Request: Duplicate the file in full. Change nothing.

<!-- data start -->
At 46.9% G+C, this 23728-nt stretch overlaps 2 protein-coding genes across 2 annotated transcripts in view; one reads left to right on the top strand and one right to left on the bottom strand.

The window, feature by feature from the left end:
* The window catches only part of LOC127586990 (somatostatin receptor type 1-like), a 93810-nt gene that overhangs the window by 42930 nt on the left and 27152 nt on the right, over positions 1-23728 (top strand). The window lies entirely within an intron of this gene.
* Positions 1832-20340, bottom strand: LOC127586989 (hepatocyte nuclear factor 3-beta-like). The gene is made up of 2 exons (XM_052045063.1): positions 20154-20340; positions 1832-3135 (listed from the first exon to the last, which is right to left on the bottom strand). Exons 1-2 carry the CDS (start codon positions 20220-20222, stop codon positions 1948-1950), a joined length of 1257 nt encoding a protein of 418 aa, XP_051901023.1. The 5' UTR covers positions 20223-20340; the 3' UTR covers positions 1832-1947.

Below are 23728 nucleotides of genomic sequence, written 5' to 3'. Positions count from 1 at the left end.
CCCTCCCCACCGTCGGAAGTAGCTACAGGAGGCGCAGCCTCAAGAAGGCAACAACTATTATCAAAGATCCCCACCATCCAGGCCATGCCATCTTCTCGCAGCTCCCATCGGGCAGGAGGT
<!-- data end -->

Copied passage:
At 46.9% G+C, this 23728-nt stretch overlaps 2 protein-coding genes across 2 annotated transcripts in view; one reads left to right on the top strand and one right to left on the bottom strand.

The window, feature by feature from the left end:
* The window catches only part of LOC127586990 (somatostatin receptor type 1-like), a 93810-nt gene that overhangs the window by 42930 nt on the left and 27152 nt on the right, over positions 1-23728 (top strand). The window lies entirely within an intron of this gene.
* Positions 1832-20340, bottom strand: LOC127586989 (hepatocyte nuclear factor 3-beta-like). The gene is made up of 2 exons (XM_052045063.1): positions 20154-20340; positions 1832-3135 (listed from the first exon to the last, which is right to left on the bottom strand). Exons 1-2 carry the CDS (start codon positions 20220-20222, stop codon positions 1948-1950), a joined length of 1257 nt encoding a protein of 418 aa, XP_051901023.1. The 5' UTR covers positions 20223-20340; the 3' UTR covers positions 1832-1947.

Below are 23728 nucleotides of genomic sequence, written 5' to 3'. Positions count from 1 at the left end.
CCCTCCCCACCGTCGGAAGTAGCTACAGGAGGCGCAGCCTCAAGAAGGCAACAACTATTATCAAAGATCCCCACCATCCAGGCCATGCCATCTTCTCGCAGCTCCCATCGGGCAGGAGGT